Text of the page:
The disk of HL Tau is well known to feature a number of gaps and solar system-sized rings that could host planets. Yet, because of how packed with dust the disk is and the system's youth, even the JWST is unlikely to see planets around HL Tau directly.

photo of fuzzy yellow and orange concentric rings in deep space
photo of fuzzy yellow and orange concentric rings in deep space

The team was able to distinguish a feature called a proto-stellar envelope with the JWST. This represents the dense inflow of dust and gas that is beginning to coalesce around HL Tau. This raw material is flowing to the star and its disk from the interstellar medium, gas and dust that exist between stars, and it will eventually serve as the raw material to birth planets.

The hunt for forming planets goes on!

Kevin Wagner, a NASA Hubble/Sagan Fellow at the University of Arizona's Steward Observatory, examined the protoplanetary disk of MWC 758 with the JWST. This is another protoplanetary disk with spiral arms that could indicate the presence of a massive planet.

This possible planet and any others failed to manifest in the team's study, but the sensitivity and power of the JWST did allow them to put constraints on any potential forming planets within this protoplanetary disk. This included ruling out the possibility that there are planets on the outskirts of the disk, far from the star MWC 758.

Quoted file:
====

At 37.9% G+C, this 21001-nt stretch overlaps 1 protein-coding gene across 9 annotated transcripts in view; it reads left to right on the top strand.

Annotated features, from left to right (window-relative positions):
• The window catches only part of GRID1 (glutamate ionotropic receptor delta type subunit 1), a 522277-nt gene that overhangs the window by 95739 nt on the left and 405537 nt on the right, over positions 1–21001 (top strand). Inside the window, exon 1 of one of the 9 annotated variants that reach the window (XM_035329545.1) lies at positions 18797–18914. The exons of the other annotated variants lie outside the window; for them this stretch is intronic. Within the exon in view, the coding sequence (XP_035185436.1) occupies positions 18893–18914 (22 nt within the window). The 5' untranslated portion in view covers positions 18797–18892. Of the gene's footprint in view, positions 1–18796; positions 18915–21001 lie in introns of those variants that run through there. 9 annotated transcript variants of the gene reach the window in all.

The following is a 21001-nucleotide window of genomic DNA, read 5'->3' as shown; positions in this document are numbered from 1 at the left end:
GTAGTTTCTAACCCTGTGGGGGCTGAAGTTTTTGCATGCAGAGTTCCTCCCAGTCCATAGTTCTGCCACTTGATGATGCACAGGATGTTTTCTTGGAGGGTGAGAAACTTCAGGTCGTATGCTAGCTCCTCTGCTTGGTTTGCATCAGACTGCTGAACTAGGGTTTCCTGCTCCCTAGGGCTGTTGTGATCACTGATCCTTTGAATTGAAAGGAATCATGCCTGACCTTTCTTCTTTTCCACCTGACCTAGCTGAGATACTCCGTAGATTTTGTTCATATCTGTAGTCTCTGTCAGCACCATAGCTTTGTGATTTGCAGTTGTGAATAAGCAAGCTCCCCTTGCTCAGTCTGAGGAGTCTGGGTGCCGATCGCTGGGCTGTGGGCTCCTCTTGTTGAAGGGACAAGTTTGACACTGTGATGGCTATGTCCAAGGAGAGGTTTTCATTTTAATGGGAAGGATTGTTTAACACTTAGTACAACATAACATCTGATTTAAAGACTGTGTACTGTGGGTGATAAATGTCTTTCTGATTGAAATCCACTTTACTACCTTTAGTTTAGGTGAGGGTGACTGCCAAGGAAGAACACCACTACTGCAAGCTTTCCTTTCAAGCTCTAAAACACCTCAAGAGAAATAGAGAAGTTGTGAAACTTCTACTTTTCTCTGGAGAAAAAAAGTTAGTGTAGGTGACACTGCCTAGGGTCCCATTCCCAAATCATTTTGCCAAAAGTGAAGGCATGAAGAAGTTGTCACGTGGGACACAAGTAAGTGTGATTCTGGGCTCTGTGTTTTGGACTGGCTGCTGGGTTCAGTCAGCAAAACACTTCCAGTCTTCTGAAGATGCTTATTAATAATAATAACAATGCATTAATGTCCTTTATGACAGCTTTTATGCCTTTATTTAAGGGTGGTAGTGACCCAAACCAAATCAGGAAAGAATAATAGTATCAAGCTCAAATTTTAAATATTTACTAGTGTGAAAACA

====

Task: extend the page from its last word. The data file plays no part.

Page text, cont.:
"The lack of planets detected in all three systems tells us that the planets causing the gaps and spiral arms either are too close to their host stars or too faint to be seen with JWST," said Wagner. "If the latter is true, it tells us that they're of relatively low mass, low temperature, enshrouded in dust, or some combination of the three — as is likely the case in MWC 758."

A composit image of a planet-forming disk in deep space with blue and yellow hues of different wavelengths.
A composit image of a planet-forming disk in deep space with blue and yellow hues of different wavelengths.


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Investigations like these into the formation of planets around young stars are vitally important in understanding how materials are distributed across young systems and how mature gatherings like the solar system came to be, researchers said.

"Only about 15% of stars like the sun have planets like Jupiter. It's really important to understand how they form and evolve and to refine our theories," team member and University of Michigan astronomer Michael Meyer said. "Some astronomers think that these gas giant planets regulate the delivery of water to rocky planets forming in the inner parts of the disks."

Thus, this investigation may ultimately be crucial to understanding how Earth formed and how it became able to support life.

The team's research is discussed in three papers published last week in the The Astronomical Journal.